SMASH! 2011by Mark Sombillo,
SMASH! is a bit of an oddity. We at ANN|AU love to make the analogy that the conventions in Australia are like different kinds of musical bands. From the convention report written by our Editor in Chief regarding AI Con, he made comparisons like Manifest being a classical orchestra down to AI Con itself being an upstart indie band. But that article was written in 2009 and perhaps with the proliferation of “mini-cons” and the dominance of pop-culture conventions like Supanova and Armageddon, that musical group comparison may now need revising.
Manifest is still that orchestra, playing classical pieces that are familiar but ultimately are showing their age. Animania are more your church choir group, loved by the converted but typically has to work harder to convince the cynics. AVCon and perhaps Wai-con too are more your standard RnB group that you'll hear all over the radio, still fresh and progressive, and they'll give you what you need out of a convention. Since a couple of years ago, AI Con has moved away from what you'd consider an indie band and straight on to being a retro pop group, i.e. they eternally represent how a convention starts off.
So does this mean that SMASH! is the new indie band? This is where this convention becomes an oddity. At its inception in 2007 it was a time when all the major conventions were reaching capacity and after half a decade running, they were also not exciting the fans nearly as much. In the next couple of years amidst this “depression” that also coincided with a slump in the anime industry (e.g. the collapse of ADV Films and declining DVD sales), SMASH! became this whisper in the void that somewhere out there, anime fans were still having fun. This convention is different in that not only did it survive in this environment, it seems to have become the only convention that could be considered to have gone viral. We return to SMASH! to find out if the hushed rumours had any substance to them.
I arrived at the start of the day to find the photo booth where cosplayers and even just your normally dressed con attendees came by and had their photos taken. It was a free service, despite the fact that the set up was definitely professional and was manned by photographers that have made names for themselves in the anime communities around the country. It was an interesting learning experience to see just how each photographer conducted their shoots and everyone definitely had a lot of fun.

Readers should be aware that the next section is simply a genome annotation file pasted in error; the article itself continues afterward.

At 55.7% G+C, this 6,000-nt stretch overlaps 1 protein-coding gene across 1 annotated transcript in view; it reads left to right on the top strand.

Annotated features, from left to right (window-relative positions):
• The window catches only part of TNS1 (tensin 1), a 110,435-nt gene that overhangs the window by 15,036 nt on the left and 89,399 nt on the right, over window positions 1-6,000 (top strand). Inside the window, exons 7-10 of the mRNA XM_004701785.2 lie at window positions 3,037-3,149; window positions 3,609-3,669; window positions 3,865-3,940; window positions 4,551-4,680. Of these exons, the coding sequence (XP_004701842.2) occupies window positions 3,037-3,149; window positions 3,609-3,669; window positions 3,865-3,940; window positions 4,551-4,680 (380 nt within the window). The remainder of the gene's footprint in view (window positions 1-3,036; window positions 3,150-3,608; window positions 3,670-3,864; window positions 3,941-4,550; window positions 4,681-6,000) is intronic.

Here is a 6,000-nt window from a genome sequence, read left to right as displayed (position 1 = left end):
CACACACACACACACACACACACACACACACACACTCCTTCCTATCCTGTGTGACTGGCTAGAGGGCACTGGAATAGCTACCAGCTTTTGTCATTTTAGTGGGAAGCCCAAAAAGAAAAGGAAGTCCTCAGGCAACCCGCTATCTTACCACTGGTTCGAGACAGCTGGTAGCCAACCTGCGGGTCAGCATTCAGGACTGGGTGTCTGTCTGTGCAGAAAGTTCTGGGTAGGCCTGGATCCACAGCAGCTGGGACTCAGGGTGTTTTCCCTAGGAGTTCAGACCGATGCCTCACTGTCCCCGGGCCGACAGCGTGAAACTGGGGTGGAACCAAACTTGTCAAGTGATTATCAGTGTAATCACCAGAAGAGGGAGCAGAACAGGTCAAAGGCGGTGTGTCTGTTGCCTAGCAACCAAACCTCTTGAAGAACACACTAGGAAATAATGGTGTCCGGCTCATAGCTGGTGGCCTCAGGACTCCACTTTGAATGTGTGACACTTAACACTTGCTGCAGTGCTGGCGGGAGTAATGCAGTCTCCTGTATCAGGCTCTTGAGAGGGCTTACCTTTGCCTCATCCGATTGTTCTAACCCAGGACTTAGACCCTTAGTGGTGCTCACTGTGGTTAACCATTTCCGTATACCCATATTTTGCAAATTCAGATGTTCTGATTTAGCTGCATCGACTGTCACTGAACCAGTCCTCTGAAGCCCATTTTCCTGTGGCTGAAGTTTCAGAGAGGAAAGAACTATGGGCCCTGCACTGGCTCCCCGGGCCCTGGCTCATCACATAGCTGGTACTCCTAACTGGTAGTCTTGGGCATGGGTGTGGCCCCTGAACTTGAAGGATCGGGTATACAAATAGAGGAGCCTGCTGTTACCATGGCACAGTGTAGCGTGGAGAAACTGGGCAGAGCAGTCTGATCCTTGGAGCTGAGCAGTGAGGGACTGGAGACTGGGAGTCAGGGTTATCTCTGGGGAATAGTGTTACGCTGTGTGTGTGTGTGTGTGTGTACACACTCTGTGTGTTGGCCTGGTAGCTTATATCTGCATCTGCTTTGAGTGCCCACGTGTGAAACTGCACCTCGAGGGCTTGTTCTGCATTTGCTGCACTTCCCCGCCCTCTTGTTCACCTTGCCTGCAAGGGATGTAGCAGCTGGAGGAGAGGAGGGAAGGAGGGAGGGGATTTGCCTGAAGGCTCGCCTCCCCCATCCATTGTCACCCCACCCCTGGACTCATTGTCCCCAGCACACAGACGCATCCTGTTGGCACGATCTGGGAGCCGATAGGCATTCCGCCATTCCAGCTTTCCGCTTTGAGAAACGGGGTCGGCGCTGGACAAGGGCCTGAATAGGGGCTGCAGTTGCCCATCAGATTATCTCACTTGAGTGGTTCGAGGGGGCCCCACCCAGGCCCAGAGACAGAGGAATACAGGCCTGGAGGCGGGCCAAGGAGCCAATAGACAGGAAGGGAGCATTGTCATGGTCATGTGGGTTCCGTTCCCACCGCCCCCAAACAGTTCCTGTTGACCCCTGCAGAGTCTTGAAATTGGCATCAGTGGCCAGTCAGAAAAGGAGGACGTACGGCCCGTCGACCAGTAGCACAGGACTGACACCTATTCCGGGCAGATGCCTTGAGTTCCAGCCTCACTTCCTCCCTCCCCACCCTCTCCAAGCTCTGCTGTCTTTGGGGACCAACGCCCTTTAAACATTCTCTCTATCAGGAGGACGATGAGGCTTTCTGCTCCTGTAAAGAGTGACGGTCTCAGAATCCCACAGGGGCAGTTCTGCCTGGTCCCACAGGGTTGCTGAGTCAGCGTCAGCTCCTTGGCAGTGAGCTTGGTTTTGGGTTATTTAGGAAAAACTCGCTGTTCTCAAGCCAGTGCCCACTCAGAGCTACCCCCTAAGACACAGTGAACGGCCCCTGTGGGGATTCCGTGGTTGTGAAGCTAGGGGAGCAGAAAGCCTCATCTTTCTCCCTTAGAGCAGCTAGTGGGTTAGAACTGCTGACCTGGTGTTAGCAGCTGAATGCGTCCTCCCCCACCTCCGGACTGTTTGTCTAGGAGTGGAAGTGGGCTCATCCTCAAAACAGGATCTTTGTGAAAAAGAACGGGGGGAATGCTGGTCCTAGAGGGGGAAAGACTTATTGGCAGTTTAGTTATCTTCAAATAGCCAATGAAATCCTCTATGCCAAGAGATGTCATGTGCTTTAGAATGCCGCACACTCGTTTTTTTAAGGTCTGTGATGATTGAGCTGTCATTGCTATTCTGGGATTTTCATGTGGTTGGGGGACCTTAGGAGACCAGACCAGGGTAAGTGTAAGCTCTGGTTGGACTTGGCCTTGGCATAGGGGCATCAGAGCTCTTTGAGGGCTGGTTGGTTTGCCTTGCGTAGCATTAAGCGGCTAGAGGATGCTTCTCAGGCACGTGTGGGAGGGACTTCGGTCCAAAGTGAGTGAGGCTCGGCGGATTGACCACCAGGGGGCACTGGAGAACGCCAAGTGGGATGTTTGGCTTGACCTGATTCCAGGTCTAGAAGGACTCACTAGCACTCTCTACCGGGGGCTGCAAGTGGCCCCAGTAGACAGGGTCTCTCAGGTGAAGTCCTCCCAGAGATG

On at the same time that morning was the AMV competition. It played in the massive main events hall and though I missed out on seeing it all, I did manage to see the entries beforehand as SMASH!'s unique way of getting fan votes is to release them online about a week before and let the internet population decide. Suffice to say, I was surprised at not only the fantastic quality of videos they attracted but also at the amount that was submitted.
After this I moved downstairs to have a gander at the traders' hall but not before making a detour first at the registration lines. Talking to some attendees who pre-registered, the line was apparently quite long even up till 10AM but by the time I got there it was essentially just a trickle. When I finally entered the hall it was plain to see just why the convention had long lines to begin with. There was hardly space to move about despite the room being quite big. The place was filled with a generous representation of commercial and fan traders as well as industry representatives. It's reminiscent of the AVCon traders' hall in how it had the video games section against one of the walls; the difference being that there was less emphasis on video games here compared to its South Australian counterpart.